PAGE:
rueben the videographer camera

A good eye for great content : interview with videographer Reuben Warren

minutes

By Andrew

A good eye for great content : interview with videographer Reuben Warren

We craft a lot of content for our clients, and one of the people we trust to do this with is good friend of metronome, videographer Reuben Warren.

We took time out to chat with Reuben about his experiences, tips for creating an effective brief and the perils of sending up a drone near a cliff…

How did you get started in videography?

Image making has always been at the heart of my creative interests, but for a long time I was unsure of what format of making images I wanted to focus on. Following school, I started a Bachelor in Design specialising in multimedia. After four years of web design, flash coding, 2D and 3D animation and film and TV studies, I started to feel drawn to the moving image. The idea of telling stories visually through motion pictures really inspired me.

What makes a great content brief?

A great brief is kind of like Google Maps. For it to work you need to know your final destination, where you are starting from and to calculate the best path to get there. This means knowing where delays might be and figuring out ways to bypass them. Just like when Google Maps recalculates your route if you deviate, a great brief will incorporate room for creative or technical detours that might pop up.

It’s paramount to the project to have a solid strategy, it’s the compass that points the map in the right direction.

What shifts have you noticed taking place in content over the past year?

The biggest shift I have seen in content creation has been the request for multiple versions of the one video – a long version for a website or YouTube, then a shorter version for social media and an even shorter one for advertising. Having to distil the main message into various lengths is a good way to test your editing abilities.

Has technology made it easier or more difficult to meet client expectations?

It’s true you can get great results filming with a phone, but you have to know what you’re doing. Lighting and framing are the two biggest things in creating a well-exposed image that’s pleasing to the eye. That comes from experience and technology can’t replace experience.

Technology is constantly making life easier, harder and more expensive. The hardest part of new tech would be the skewing of client expectations.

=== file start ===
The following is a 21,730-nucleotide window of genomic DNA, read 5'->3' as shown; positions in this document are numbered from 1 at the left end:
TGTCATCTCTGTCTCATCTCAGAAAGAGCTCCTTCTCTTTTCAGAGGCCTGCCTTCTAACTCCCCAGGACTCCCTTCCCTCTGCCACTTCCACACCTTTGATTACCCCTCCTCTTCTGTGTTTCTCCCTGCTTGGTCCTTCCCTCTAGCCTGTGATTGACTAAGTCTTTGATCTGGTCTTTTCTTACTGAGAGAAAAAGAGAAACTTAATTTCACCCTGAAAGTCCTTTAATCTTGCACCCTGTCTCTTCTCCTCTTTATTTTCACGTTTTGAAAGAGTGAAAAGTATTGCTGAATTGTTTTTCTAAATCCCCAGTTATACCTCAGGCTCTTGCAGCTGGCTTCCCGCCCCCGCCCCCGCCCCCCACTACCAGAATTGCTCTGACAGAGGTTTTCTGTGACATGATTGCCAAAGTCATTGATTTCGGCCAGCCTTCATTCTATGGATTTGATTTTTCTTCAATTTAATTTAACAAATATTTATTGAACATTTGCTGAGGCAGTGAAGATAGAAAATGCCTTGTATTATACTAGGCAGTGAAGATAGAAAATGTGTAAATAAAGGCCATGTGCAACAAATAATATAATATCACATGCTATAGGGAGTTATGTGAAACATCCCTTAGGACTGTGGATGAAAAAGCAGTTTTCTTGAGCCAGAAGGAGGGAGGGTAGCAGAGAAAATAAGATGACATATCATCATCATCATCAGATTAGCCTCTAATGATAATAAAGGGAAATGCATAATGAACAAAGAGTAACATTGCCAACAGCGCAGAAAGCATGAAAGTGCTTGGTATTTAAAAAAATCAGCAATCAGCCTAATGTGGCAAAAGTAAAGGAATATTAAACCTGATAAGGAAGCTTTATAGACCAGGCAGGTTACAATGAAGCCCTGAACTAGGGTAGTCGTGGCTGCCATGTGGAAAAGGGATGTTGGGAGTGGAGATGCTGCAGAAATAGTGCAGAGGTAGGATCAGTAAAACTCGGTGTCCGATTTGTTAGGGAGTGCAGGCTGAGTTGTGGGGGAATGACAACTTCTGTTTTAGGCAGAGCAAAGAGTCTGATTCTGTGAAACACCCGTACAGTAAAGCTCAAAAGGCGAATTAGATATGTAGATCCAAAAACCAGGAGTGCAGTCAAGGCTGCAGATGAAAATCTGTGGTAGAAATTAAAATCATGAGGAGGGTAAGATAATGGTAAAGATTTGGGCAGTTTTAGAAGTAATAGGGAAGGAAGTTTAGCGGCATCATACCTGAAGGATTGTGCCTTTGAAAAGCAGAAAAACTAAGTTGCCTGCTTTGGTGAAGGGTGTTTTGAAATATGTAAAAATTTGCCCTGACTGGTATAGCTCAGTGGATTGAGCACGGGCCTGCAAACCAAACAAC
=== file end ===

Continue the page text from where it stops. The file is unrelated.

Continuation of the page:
For example, a client might see an ad on TV with a drone shot following a car down the Great Ocean Road. They then think a shot like that would be perfect in their next video. What they don’t understand is there are regulations about flying in certain areas and that the drone used to follow a car down the road is four times the size of the drone I have and it takes a whole team to operate, requiring special permits. That one shot would cost double the budget of their whole video.

The work that you do with metronome is quite varied, is that typical of your clients?

They say variety is the spice of life, for me that is true of the work that I do for a lot of my clients. I might be working on a motion graphics video explaining how to use a new app one week and then I’ll be filming migratory shorebirds in South Korea the next week. No two projects are the same and this is the best thing about the clients I work with and the projects they bring to the table. New challenges and new experiences, I love to learn and if I can do that on the job it’s a win-win.

Drones – any scary stories?

Drones… they make for some great shots, but also can cause a lot of stress! You really need to be aware of your surroundings and, on a few occasions, I haven’t been. My first crash was into the red cliffs of Cape Leveque, the most northern point of Western Australia. I was busy looking at the monitor and didn’t realise how low I was and flew straight into them. Luckily, the drone survived to fly another day.

All in all, I’ve had a handful of crashes and close calls ranging from hitting trees and crash landing in rainforests to clipping powerlines in suburbia. It’s a risk every time you fly, but without taking the risk you’ll never get the shot.

Any big projects you’re excited about?

Earlier this year I took time off to shoot a feature-length film in Sydney. What is particularly interesting about the film is that there is no dialogue – it’s all based on performance and movement. The challenge for me was using the camera’s perspective as its own character in the film. I am currently in the post production phase of the film and am enjoying it all come together. Hopefully, once it’s done it will be accepted into film festivals for others to see.

Some of our work with Reuben:

 

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